An architect’s job seems to be one of those glamorous line of work that hardly gives reason to get stressed out. Now why would a job that gives lots of opportunities for earning, just by doing something one has a great passion for, be stressful? Yet designing houses and buildings, and may be, even skyscrapers, is not all that it takes to make a great paying profession out of an architectural career or business.
Architects face challenges, particularly those who are still in that stage of trying to build a name for themselves or for their business. Challenges faced by architects depend on their circumstances; and for this post, we will consider only the basics
Newbie or a Fresh Grad
A fresh grad’s first concern is getting hired for an internship at the least. It is the first difficult task to hurdle since most architectural firms usually hire those with bankable experience. Not unless an applicant for an entry position has a good list of bankable traits, academic qualifications, an Architect Registration Examination (ARE) license, additional continuing courses on and trainings completed, design competitions won, job-related volunteer work, an impressive portfolio of sketches and drawings and other similar records or documents that will give an aspiring architect fresh out of college, an edge over other applicants.
StartUp Architectural Business
Startup architectural businesses have to battle with a common misconception among building owners or property developers that hiring an architectural firm only spells additional costs. Nowadays, most architectural firms take proactive steps by looking for large-scale business projects to which they can take their firm’s building or housing design ideas.
Again, the matter of creating an edge over bidding competitors is of utmost importance. Previous projects to support stakeholder-compliant designs, sustainable architectural ideas, ability to create practical and attractive designs that require reasonable building costs, are only some of the elements that can increase chances of winning a lucrative contract. All these and some can add value to a design proposal.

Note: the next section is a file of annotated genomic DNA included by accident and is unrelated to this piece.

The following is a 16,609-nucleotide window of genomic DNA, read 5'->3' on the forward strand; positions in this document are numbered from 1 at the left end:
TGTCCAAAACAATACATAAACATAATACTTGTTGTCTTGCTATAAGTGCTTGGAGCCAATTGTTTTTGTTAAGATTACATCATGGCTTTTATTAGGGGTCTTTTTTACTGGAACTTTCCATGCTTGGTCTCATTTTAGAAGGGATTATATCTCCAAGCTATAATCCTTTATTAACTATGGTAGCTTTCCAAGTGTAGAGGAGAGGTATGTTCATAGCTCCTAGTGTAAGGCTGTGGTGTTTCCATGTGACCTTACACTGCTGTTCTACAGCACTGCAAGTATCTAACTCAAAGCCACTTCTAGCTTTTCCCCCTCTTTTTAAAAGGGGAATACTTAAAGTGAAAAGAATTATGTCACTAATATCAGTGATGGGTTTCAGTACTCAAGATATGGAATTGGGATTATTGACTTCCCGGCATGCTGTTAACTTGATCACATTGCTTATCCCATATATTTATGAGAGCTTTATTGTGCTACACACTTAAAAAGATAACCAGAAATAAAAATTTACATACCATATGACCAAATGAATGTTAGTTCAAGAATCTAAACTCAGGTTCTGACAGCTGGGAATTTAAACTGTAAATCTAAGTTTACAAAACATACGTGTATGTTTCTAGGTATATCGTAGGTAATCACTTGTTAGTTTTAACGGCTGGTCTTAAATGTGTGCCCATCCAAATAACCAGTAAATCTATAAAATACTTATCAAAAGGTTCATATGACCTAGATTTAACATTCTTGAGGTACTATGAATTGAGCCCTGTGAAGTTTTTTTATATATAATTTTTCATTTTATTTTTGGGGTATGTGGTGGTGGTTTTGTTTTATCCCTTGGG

Established Architectural Businesses
Architectural businesses that have made a name for themselves still face challenges since they have to keep up with the continuing evolution of the profession. They already have and edge over others but must make sure they stay ahead of the competitive world of architecture. Fresh revolutionary ideas coming from startup companies are not to be disregarded, since new technologies are now available to make them more competitive. The matter of winning clients is essential, because financial stability and sustainability is one way of keeping their pool of talented architects under their wing.
Managing a pool of professionals is also a considerable challenge, as the firm relies not only with their ability to create impressive building designs that can add value to their client’s vision. A firm must be able to support their talents with software that will allow them to yield excellent work at a quicker pace, as well as help gather information about new materials, fresh sources, and trending preferences when it comes to building and housing occupancy.
Rest and Recreation: A General Issue for Every Busy Architect
In whatever capacity or condition architects work in, the job requires long hours of conceptualizing, sketching, and designing; whilst putting a lot of considerations in mind such as building regulations, stakeholder requirements, as well as engineering value to their concept. At the same time, an ongoing project also requires on-site visits and client meetings, which could really make a day’s work even more gruelling.
Actually, finding time for rest and recreation is one of the challenges faced by most architects. The need to alleviate stressful work conditions when R&R is not yet affordable and available. Some employers give their architects time off after successfully completing a project so they can re-energize. In the meantime, day to day office support may come in the form of ergonomic chairs; or something as simple as a foot hammock that allows release of pressure on the lower back leading to proper blood circulation.